Movie Review: Arrival

large_arrival-poster-2016Some years ago I read Ted Chiang’s “The Life Cycle of Software Objects.” This was back before I had learned to be wary of io9, io9’s writer-darlings, and recent Hugo-winners in general. I was unimpressed, and after reading what I took to be a dismissive review of him by John C. Wright, I never really went back to Chiang. I don’t always agree with JCW (The man liked Jupiter Ascending, for crying out loud.), but what I see now is a more nuanced review of Chiang’s short fiction then confirmed what I had already felt– that there was something hollow in Chiang’s writing. The usual “pink SF has good stylists but lacks substance” sort of hollowness. But y’know what? I still like to reward movie studios when they produce actual science fiction, Tuesdays are $5 movies all day at the local theaters, and I had an evening free. So I went to see “Arrival,” based on Chiang’s “The Story of Your Life.” Also, Amy Adams is the world’s third prettiest living woman, after my wife and Christina Hendricks. So there’s that.

The arriving aliens show up out of the blue one day in 12 ships parked at random spots across the globe. They don’t communicate in any way we understand; they don’t appear to be machines in any way that we understand, looking like smooth stones or sea shells of some sort. Every 18 hours, a door opens up in the bottom of the ship, allowing human beings access to an empty room with a glass divider separating our atmosphere from the dense, smoky atmosphere of the aliens– who faithfully come for each visit, but are only barely glimpsed and usually not communicating in any meaningful way. The first real breakthrough comes with the arrival of Amy Adams’ character– Louise Banks,  a gifted linguist– who decides the best course of action is to teach the aliens how to read English– and the aliens respond by teaching her how to read their language.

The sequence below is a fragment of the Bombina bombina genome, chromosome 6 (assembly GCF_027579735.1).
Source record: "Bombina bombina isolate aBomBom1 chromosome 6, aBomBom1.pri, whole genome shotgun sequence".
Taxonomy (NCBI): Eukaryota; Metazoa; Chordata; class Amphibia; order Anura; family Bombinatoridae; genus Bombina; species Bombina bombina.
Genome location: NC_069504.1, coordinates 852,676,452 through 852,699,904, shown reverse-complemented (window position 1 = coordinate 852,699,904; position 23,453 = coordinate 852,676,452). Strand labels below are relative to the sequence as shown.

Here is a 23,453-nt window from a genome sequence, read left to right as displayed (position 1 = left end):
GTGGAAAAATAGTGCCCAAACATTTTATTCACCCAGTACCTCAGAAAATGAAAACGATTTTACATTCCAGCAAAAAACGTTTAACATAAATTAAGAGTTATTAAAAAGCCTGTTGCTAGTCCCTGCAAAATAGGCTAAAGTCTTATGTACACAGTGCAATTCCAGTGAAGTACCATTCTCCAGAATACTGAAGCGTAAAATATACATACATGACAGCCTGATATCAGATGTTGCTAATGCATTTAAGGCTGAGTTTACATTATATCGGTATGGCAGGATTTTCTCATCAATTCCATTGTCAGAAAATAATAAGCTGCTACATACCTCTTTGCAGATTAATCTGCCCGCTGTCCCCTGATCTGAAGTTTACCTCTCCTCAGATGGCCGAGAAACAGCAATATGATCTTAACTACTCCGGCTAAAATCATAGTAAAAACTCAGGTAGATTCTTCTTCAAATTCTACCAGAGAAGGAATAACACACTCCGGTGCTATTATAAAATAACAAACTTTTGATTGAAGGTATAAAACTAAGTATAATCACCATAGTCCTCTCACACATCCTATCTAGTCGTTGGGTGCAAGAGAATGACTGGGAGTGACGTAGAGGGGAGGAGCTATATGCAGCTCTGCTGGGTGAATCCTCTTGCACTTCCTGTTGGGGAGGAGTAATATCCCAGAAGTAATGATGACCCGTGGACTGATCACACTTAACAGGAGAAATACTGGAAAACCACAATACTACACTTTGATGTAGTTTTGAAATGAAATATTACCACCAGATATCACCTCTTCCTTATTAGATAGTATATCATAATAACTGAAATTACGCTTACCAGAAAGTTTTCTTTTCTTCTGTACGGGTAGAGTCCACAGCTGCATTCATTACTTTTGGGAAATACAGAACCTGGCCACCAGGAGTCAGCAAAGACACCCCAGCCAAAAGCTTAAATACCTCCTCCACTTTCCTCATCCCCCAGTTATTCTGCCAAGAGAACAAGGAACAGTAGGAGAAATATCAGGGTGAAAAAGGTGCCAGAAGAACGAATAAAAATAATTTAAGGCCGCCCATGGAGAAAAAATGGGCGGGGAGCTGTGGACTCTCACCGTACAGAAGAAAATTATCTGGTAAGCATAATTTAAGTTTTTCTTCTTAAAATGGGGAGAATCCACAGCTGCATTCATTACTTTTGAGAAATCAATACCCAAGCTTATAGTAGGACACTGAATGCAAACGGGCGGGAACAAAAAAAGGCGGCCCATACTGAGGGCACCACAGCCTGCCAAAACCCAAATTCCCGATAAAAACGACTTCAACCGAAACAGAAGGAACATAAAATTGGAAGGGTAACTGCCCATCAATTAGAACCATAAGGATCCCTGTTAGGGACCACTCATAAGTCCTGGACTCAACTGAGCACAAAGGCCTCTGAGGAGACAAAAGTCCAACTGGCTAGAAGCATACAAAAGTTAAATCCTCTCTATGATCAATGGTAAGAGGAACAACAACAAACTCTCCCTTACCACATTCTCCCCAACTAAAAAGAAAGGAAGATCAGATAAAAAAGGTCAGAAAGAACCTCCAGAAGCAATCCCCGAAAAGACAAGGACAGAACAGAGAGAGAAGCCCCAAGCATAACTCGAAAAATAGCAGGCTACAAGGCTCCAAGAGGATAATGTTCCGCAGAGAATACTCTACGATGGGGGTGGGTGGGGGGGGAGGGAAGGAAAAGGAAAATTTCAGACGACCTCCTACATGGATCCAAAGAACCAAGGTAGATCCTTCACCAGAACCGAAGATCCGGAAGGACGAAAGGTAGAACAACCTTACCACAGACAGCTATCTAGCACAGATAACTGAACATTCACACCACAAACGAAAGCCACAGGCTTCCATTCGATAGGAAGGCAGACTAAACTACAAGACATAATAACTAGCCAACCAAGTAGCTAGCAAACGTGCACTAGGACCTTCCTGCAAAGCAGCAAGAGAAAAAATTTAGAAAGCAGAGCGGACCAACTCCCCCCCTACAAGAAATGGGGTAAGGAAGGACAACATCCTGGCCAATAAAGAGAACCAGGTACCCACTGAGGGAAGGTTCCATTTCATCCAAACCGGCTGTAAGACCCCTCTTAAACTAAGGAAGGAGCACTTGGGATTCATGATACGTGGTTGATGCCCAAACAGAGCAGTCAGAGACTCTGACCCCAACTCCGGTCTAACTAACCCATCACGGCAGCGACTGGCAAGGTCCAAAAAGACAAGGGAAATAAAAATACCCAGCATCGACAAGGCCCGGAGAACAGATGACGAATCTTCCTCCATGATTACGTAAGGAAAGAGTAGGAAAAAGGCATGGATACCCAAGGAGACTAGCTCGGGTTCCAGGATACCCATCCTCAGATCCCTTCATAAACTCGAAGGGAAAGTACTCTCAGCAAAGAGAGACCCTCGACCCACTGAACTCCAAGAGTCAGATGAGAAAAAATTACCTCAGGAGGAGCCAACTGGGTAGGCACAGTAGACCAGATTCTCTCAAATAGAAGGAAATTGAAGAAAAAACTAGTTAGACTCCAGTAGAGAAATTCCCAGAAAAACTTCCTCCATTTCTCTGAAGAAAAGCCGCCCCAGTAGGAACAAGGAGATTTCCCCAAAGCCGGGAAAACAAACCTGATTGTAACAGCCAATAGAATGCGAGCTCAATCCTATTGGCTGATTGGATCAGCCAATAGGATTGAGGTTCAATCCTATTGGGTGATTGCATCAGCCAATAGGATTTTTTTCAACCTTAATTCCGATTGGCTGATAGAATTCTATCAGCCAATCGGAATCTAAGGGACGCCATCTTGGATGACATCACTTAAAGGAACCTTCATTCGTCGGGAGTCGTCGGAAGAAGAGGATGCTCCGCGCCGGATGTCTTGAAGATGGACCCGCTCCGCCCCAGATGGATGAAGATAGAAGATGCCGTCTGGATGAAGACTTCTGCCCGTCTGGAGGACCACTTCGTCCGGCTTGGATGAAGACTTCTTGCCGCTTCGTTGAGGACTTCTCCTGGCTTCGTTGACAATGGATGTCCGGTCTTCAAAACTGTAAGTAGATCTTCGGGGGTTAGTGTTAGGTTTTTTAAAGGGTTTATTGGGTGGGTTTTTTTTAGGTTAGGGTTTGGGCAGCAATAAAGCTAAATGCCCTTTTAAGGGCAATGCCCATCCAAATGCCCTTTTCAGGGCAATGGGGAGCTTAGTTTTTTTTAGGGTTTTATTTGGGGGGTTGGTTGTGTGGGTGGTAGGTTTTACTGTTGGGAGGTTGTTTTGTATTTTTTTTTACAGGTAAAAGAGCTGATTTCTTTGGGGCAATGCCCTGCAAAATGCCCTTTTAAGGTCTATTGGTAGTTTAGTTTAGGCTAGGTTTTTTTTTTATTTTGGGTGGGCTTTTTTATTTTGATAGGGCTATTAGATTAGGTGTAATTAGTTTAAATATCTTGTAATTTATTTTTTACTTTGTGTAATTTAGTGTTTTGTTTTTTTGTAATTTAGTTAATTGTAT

That’s the trailer version of the movie; the actual film focuses closely on Adams’ protagonist. The film actually opens with the whole “This is the story of your life” bit, directed at Louise’s daughter– who, after a few minutes, is revealed to have died as a young teen from an illness of some sort. This haunts Louise throughout the course of the film, coloring her interactions with the aliens and her fellow researchers.

I’m on record somewhere or another sneering at “literature.” The first story I ever sold was actually written for an undergrad creative writing course that attacked literary fiction’s “character over everything else” focus. There’s a lot to be said for making a character arc important; Star Trek: Deep Space Nine‘s pilot was better than most of Star Trek‘s other pilot episodes because it gave Sisko a character arc. The events of the episode actually mattered to him. Conversely, though, the first place where modern SF really started going wrong was in trying to obtain the approval of literary types by adopting the focus on character. Some authors get how to balance character and everything else; Dan Simmons’ Hyperion is literally all about the characters, but still tells an interesting story. Many of them, though, fall flat and forget to write the darned story while they’re doing the literary character dance. My experience with “The Life Cycle of Software Objects” suggested Chiang to fit into this category, and maybe he does; movies usually change things a lot. Arrival, however, doesn’t forget to tell us the story while we’re watching Louise’s character arc. What could easily have been something like a pointlessly artsy, navel gazing indie flick is actually a story that’s surprisingly tense and surprisingly anxious given that the fact that 90% of the action revolves around grammar.